By the way, did I mention the cereal’s chocolate?

Anyway, I was supposed to get a box of it last year during our 4-hour stop in France.  In fact, it was one of the two reasons we were making a 4-hour stop in France.  Unfortunately, at least for the purposes of the chocolate cereal, that whole “Loraine & Jim Get Honored By A French Village” thing popped up, and the search for the cereal went by the wayside.

Oh well.  It was a sacrifice I was happy to make.

This time around, though, I won’t have to sacrifice at all.  Not only are we spending 8 days in a city with a grocery store that sells the cereal, but we’re also going to be visiting SEVEN other towns that have grocery stores that also sell the cereal.

I’m now thinking that my only problem might be buying too MUCH of the cereal to bring home with me.

Oh, the problems you face when traveling, huh?

8-)

Anyway, we’ll deal with that problem when it pops up.  And if that’s the only problem we run into while we’re over there, it’ll be a great vacation.  Actually, I’m sure it’ll be a great vacation no matter what, no matter how much I mangle my French or how many boxes of cereal I find myself buying.

And it all starts a week from today!!


*****


MONDAY, 8/31:

Do you guys recall last year, when Loraine & I went to a small French village and had this ceremony where the whole town turned out to honor us just because, apparently, we were American and we wanted to visit their town memorial?  If you remember, it all started because Loraine got in touch with someone, who got in touch with someone else, and it grew from there.

Well, don’t look now, but it might be happening again this upcoming Sunday.

One of the first official things we’re doing when we get to France at the end of the week is meeting a very nice guy by the name of Jean-Paul in the little French village of St. Georges-de-Bohon.  It was there that a guy from Marquette named Ludvic Steinberger was killed in the days following the invasion of Normandy.  Jean-Paul has helped Loraine find out information about the area, and we thought it would be nice to say “hey” to him in person.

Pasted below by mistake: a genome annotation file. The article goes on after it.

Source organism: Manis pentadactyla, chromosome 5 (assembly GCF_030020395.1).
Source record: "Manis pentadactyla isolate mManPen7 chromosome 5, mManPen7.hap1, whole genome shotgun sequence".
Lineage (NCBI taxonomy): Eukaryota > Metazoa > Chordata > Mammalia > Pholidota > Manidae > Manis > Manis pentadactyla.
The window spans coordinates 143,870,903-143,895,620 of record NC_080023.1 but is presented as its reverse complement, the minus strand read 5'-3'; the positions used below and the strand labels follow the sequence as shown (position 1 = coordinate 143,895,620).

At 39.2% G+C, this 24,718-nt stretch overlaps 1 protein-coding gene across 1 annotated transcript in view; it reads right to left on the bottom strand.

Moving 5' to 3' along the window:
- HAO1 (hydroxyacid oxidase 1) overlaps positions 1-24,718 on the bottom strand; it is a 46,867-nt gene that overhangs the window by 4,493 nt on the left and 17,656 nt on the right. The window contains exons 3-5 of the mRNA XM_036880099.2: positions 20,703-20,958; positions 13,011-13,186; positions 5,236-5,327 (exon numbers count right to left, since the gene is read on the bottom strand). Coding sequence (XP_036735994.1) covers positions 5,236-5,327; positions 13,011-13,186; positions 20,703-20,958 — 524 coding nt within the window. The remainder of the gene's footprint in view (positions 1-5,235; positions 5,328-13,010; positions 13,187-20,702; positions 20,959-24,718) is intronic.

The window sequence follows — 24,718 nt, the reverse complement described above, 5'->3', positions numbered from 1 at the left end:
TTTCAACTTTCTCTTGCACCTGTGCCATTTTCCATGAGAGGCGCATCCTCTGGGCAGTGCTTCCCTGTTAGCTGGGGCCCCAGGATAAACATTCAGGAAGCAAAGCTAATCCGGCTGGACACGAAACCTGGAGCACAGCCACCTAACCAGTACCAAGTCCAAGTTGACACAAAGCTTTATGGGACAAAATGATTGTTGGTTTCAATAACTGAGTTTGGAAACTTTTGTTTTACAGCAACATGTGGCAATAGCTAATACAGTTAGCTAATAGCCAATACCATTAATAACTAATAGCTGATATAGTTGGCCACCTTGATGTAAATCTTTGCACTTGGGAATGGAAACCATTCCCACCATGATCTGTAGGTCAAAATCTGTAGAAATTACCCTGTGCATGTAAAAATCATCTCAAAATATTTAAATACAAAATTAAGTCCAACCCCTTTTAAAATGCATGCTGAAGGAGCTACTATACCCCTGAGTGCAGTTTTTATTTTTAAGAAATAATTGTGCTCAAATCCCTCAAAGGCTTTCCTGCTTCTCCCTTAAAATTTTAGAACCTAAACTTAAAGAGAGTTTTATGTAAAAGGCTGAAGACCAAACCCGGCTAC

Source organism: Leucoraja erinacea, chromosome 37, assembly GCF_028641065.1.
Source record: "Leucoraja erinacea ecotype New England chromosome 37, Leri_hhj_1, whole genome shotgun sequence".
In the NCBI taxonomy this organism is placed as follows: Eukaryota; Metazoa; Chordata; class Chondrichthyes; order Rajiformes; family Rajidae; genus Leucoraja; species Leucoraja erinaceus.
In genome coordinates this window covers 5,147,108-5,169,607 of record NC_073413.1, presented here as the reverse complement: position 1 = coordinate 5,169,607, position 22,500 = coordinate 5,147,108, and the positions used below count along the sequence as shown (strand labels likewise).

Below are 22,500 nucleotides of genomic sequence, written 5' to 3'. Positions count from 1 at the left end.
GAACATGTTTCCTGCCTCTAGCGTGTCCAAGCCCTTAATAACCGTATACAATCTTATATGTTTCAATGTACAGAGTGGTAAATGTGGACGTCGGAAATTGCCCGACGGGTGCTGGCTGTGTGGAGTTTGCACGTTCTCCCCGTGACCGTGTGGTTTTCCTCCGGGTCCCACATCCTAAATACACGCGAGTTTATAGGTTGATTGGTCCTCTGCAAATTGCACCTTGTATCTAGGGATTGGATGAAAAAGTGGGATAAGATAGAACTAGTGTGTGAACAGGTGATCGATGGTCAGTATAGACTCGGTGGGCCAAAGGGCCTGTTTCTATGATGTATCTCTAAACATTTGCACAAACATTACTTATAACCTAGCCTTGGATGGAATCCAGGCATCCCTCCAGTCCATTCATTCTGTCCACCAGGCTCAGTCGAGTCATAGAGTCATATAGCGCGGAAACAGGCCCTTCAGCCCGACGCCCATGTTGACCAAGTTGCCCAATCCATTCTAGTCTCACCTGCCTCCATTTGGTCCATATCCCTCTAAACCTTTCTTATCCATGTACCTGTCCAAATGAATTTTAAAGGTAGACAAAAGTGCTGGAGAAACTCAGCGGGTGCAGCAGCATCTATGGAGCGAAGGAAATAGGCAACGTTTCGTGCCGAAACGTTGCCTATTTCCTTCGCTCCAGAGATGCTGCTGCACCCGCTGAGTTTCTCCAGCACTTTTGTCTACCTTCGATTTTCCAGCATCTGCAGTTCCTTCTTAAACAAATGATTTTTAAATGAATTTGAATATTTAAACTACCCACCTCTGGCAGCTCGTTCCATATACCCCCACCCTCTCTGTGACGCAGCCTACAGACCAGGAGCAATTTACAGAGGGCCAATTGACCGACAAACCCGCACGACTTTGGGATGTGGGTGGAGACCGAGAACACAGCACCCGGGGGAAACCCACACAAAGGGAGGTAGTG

That was a couple of months ago.  Since then, Jean-Paul has graciously offered to spend an entire day showing us around the area, including the town memorial honoring people like Marquette’s Ludvic Steinberger.  And even though we’re anxious to explore the area on our own, we figured a day like that would be something we couldn’t turn down.  So we said sure to that, as well.

Then Jean-Paul got in touch with the mayor of  St. Georges-de-Bohon, to whom, it turns out, he wants to introduce us.  Having had that certain little experience with a small French town last year, I then can’t say we were surprised when the mayor sent this e-mail to Jean-Paul--

“Nous sommes prêt à vous recevoir le Dimanche 06 SEPTEMBRE à 10h30 à la Mairie de St
GEORGES de BOHON.
Une cérémonie toute simple; j'ai invité le conseil et les représentants des anciens combattants ; les Présidents d'association communale;et la presse”

Loosely translated, the note from the mayor of St. Georges-de-Bohon says that he’ll be glad to meet us at the town’s church on Sunday at 1030.  And afterwards, the ceremony will be simple; he’s invited the town council, all the town’s old veterans, the President of the town’s memorial association, and the press.

The ceremony?  The town council?  The press?  For us?

It’s happening all over again!!!!!

I keep joking to Loraine that I have no idea how she gets us into this stuff; she doesn’t know either, if that’s any consolation.  So we fly to France Thursday, sleep Friday, drive to Bayeux Saturday, and then go to St. Georges-de-Bohon--for whatever--on Sunday.

And that’s just the first few days of the trip.  I can just imagine what it’ll be like when it’s all over.


******

TUESDAY, 9/1:

Just three days until we go to France!

Over the past week or so, both Loraine and I have had scads of people come up to us and ask if we’re gonna blog again about whatever mischief we get into over there.  It seems like a ton of people followed along with us last year, and are curious as to if we’re doing it again this year.

Well, of course we are!

I’m hoping to send stuff back here every day, and when I say “stuff” I mean both blogs and pictures.  We’re also thinking of posting little updates on Twitter and Facebook  because, unlike the blogs & pictures, I can do that from my phone, providing, if we want, real-time updates.